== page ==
One of the reasons I started this blog was to chronicle my historical sewing attempts. Thus far I have been very happy with how my historical sewing projects have turned out! So this page is for those, general info about each ensemble, along with links to all blog posts that mention the making of each item. I hope you enjoy!
The Purple Plaid Dress
1838 - 1842
I more or less made this dress on a whim, and it started this entire historical sewing adventure. I picked up the pattern, Butterick B5832, at a pattern sale. The fabric I found at the Heritage festival last year. Making this dress was a learning experience and I loved it! Once the dress was done I also made a cloak and bonnet to complete the ensemble. Then I had to fix the bonnet so that it would actually stay on my head!
1840's Fan-Front Dress
I found a queen-sized sheet at a thrift store and decided it would be the perfect fabric for a historical dress! After hanging onto it for several months I decided that I wanted to turn it into an 1840's fan-front dress, a style I really admired from the Jane Eyre movie. I sized up a pattern from Janet Arnold's Patterns of Fashion 1, then completely handsewed the dress. It took a while, but I finally finished the dress in time for the last challenge of 2015 Historical Sew Monthly, the re-do challenge.
The Civil War Ball Gown
1862 - 1865
After I finished (and blogged) my Purple Plaid Dress, a woman I knew from church offered me this dress, well pieces of it at least. She had bought all the materials and started this dress several years ago, but then didn't have time to finish it. So she gave me all the supplies she had to make it. The pattern is Simplicity 2881, and the dress is made of crape-backed satin. I loved getting to make this dress! It was a new and challenging experience, and the finished product was definitely worth the time! A huge thank you to the original seamstress! Once the gown was done I completed the look by making the accessories, a headdress, lace mitts, and a pair of stockings.
While I was making my Ballgown I decided I wanted a day bodice to go with the skirt. After a lot of research I decided to make a wool Garibaldi blouse out of some grey wool from my stash. I adapted Simplicity 4551 to use as my pattern and decorated my Garibaldi with chain stitch embroidery. After working on it on and off for months I finally finished it for the Historical Sew Monthly "Pattern" challenge.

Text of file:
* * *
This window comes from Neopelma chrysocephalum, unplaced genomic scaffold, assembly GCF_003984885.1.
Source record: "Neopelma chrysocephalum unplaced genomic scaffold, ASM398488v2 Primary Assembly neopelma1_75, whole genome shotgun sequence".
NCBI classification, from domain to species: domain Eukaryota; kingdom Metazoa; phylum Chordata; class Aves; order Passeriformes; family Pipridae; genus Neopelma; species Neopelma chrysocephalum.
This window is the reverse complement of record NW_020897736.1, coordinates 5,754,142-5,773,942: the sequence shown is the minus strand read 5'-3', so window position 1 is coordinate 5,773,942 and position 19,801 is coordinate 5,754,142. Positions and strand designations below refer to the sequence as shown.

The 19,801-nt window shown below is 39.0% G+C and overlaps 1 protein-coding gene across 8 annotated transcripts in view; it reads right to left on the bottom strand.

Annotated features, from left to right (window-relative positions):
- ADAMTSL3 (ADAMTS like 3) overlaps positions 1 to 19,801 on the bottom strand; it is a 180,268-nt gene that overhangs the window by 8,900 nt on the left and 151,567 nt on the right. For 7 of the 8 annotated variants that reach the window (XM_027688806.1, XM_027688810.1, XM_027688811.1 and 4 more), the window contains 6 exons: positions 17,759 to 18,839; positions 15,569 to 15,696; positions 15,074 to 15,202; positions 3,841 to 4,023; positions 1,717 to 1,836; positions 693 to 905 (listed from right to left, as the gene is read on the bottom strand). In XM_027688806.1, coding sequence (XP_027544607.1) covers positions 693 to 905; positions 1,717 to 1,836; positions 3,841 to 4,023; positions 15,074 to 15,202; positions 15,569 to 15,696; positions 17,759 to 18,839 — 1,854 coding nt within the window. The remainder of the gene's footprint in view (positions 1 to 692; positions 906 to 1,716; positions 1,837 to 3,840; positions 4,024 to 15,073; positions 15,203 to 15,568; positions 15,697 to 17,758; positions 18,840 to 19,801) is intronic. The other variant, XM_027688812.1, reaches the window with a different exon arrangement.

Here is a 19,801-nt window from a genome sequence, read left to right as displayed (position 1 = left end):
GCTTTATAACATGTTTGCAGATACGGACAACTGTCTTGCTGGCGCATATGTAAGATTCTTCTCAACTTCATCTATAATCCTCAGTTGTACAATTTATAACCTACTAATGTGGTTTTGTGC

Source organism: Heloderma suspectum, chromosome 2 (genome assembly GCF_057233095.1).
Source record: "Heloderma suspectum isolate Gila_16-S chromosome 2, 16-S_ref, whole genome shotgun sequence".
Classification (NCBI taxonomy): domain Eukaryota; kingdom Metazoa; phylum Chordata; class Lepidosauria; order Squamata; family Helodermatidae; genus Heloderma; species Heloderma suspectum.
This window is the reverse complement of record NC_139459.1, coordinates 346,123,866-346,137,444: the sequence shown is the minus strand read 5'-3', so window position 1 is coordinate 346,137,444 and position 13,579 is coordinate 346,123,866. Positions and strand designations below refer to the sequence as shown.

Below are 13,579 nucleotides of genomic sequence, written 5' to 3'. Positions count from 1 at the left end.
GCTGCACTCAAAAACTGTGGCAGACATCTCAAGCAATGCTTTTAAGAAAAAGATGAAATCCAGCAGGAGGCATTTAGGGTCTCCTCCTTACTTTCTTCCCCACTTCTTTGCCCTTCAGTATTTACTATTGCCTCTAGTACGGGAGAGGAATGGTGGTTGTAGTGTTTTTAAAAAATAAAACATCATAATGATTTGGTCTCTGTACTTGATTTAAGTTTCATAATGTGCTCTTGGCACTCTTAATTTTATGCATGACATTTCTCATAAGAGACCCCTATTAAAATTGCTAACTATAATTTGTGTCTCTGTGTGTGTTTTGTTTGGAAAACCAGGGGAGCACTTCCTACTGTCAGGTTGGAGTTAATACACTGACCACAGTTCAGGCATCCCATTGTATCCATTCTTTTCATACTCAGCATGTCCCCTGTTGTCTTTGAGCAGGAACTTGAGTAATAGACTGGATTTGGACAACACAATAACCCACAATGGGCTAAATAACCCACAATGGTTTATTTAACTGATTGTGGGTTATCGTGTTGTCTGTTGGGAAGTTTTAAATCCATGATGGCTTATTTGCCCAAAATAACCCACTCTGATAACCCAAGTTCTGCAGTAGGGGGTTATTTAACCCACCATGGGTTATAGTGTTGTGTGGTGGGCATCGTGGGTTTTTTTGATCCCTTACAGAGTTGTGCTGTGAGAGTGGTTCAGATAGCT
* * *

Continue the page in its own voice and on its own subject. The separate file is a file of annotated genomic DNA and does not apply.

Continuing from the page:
Blue Paisley 1890's Dress
I needed to make a dress that resembled 1890's fashions for a costume, so I decided to just make a full 1890's dress for said costume! After spending some time looking at existing blue cotton dresses from the 1890's I decided on the style I wanted and made my skirt pattern. Finding the fabric wasn't easy, but eventually I decided on an extra wide lightweight blue paisley quilting cotton. I adapted a couple of 1980's blouse patterns from my stash to make the bodice, which is flat lined and boned for historical accuracy and extra stability. I finished the dress in time to wear it to my event and I submitted it as an entry for the Historical Sew Monthly "Pattern" challenge.
This sunbonnet I made for 2015 Historical Sew Monthly. It was the first challenge I actually managed to complete, and one of the first items I made without a commercial pattern to start from. It's copied off an original 1850's (or late 40's) slat bonnet.
My blue 1890's dress required a hat to complete the look, so I made this one, based on several fashion plates from the late 1890's, for the 2016 Historical Sew Monthly "Historicism" challenge. I dyed and re-shaped an existing straw hat then decorated it with feathers, flowers, and taffeta.
Almost as soon as I started researching historical costuming, I realised the importance of good undergarments! These are the foundation of the dresses, and it's impossible to look properly victorian without them. So my chemise, drawers, and corset were my first truly historical sewing projects. Along with those I have also made stockings and several petticoats.
Since my pink corset was a bit big, I decided to make myself a second corset, a gold one. I used Simplicity 2890 and found a pillow sham of the gold color I wanted. I got the corset itself put together in under a month (even with attempting embroidery for the first time), and I'm now working on flossing the corset to add strength to the boning channels.
Unfortunately my gold corset wound up not being as comfortable as it should have been. I wore it a couple times then decided I was done, I would not be wearing that corset again. This meant I needed another corset in less than two weeks. I used Simplicity 1139 and made my corset out of some burgundy sateen and a cotton sheet in my stash. From mock-up to completion, this corset only took a week and is quite comfortable!
When I decided to venture into the regency era I knew I needed a corset to achieve the right silhouette before I could start on anything else. So after a bit of research I decided to make this wrap corset. I got it all handsewn in under a week!